Our sensorimotor experience unfolds in sequences over time. We hypothesize that the processing of movement sequences with and without a temporal pause will recruit distinct but cooperating neural processes, including cortico-striatal and cortico-cerebellar networks. We thus, compare neural activity during sequence learning in the presence and absence of this pause. Young volunteer participants learned sensorimotor sequences using the discrete sequence production (DSP) task, with Pause, No-Pause, and Control sequences of four elements in an event related fMRI protocol. The No-Pause and Pause sequences involved a more complex sequential structure than the Control sequence, while the Pause sequences involved insertion of a temporal pause, relative to the No-Pause sequence. The Pause vs. No-Pause contrast revealed extensive fronto-parietal, striatal, thalamic and cerebellar activations, preferentially for the Pause sequences. ROI analysis indicated that the cerebellum displays an early activation that was attenuated over successive runs, and a significant preference for Pause sequences when compared with caudate. These data support the hypothesis that a cortico-cerebellar circuit plays a specific role in the initial processing of temporal structure, while the basal ganglia play a more general role in acquiring the serial response order of the sequence.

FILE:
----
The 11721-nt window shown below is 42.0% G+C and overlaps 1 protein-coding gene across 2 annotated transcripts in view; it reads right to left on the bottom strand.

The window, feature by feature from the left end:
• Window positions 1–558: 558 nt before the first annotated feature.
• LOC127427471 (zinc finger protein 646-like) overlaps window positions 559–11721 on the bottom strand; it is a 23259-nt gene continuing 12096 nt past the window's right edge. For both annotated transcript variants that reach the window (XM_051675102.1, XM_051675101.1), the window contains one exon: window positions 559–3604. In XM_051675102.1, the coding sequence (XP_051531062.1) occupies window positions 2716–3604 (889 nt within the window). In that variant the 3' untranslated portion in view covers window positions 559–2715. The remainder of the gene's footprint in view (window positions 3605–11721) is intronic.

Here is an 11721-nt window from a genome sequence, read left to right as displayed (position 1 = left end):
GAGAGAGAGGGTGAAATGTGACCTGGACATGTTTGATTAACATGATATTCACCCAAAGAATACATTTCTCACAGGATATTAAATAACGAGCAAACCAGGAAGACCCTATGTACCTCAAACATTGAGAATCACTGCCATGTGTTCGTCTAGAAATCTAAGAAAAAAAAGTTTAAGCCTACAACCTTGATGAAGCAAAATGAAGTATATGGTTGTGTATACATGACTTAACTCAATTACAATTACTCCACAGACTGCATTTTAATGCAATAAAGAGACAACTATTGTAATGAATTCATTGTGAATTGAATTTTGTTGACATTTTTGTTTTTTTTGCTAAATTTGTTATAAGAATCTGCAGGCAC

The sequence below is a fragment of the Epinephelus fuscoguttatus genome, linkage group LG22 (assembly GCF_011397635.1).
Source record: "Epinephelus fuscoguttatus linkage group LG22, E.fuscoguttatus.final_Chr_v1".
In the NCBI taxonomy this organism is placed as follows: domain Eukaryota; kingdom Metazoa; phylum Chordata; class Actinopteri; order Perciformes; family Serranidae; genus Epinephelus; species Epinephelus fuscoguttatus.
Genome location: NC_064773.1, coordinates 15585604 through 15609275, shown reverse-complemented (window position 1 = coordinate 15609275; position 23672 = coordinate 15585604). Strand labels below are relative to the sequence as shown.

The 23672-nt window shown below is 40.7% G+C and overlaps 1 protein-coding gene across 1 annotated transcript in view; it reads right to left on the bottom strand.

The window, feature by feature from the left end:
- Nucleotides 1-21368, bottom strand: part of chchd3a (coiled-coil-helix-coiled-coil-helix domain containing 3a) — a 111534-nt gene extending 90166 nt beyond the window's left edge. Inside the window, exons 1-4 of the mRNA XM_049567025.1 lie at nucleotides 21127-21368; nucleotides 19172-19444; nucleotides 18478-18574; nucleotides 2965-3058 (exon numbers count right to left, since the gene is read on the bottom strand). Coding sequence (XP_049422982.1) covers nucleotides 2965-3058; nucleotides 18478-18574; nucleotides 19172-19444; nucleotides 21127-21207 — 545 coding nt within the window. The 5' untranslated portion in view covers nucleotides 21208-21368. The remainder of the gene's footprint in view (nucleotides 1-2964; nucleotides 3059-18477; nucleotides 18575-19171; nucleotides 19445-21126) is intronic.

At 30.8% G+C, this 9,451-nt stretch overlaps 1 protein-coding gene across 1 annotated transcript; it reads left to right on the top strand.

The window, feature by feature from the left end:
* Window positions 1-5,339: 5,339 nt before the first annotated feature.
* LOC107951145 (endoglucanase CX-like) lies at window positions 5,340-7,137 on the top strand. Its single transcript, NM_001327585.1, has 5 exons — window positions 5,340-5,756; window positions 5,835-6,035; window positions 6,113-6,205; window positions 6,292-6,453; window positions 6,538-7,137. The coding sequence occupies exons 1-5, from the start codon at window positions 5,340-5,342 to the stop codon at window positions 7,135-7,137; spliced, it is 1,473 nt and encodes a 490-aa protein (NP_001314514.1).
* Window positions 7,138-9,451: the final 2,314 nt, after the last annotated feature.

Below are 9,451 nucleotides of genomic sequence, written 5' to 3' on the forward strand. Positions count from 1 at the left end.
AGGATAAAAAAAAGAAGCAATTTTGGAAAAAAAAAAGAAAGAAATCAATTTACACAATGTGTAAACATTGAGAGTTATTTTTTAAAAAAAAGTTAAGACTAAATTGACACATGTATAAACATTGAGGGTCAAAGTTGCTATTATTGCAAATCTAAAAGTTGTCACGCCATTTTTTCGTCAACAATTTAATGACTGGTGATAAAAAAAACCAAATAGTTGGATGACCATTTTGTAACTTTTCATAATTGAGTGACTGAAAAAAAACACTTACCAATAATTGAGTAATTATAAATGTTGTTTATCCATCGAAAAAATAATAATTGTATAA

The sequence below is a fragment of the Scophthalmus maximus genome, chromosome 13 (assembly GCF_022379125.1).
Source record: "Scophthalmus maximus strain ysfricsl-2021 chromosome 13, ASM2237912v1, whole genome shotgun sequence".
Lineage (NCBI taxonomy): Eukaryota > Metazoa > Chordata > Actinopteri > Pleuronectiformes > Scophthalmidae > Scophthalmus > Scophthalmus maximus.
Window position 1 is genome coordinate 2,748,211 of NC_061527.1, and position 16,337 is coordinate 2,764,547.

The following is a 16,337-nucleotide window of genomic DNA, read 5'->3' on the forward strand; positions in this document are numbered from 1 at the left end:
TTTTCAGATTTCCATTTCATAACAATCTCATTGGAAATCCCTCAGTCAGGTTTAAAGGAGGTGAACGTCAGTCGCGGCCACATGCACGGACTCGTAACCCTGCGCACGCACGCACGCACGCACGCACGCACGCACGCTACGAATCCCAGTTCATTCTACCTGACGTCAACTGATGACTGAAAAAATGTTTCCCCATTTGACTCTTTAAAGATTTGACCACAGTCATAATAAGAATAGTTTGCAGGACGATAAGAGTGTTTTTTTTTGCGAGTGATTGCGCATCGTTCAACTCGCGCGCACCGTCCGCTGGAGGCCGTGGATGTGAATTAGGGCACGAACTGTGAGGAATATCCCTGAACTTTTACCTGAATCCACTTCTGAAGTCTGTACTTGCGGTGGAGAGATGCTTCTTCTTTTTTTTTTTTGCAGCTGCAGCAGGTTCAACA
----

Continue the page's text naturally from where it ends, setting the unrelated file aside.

- Discrete sequence production task
- Sequence learning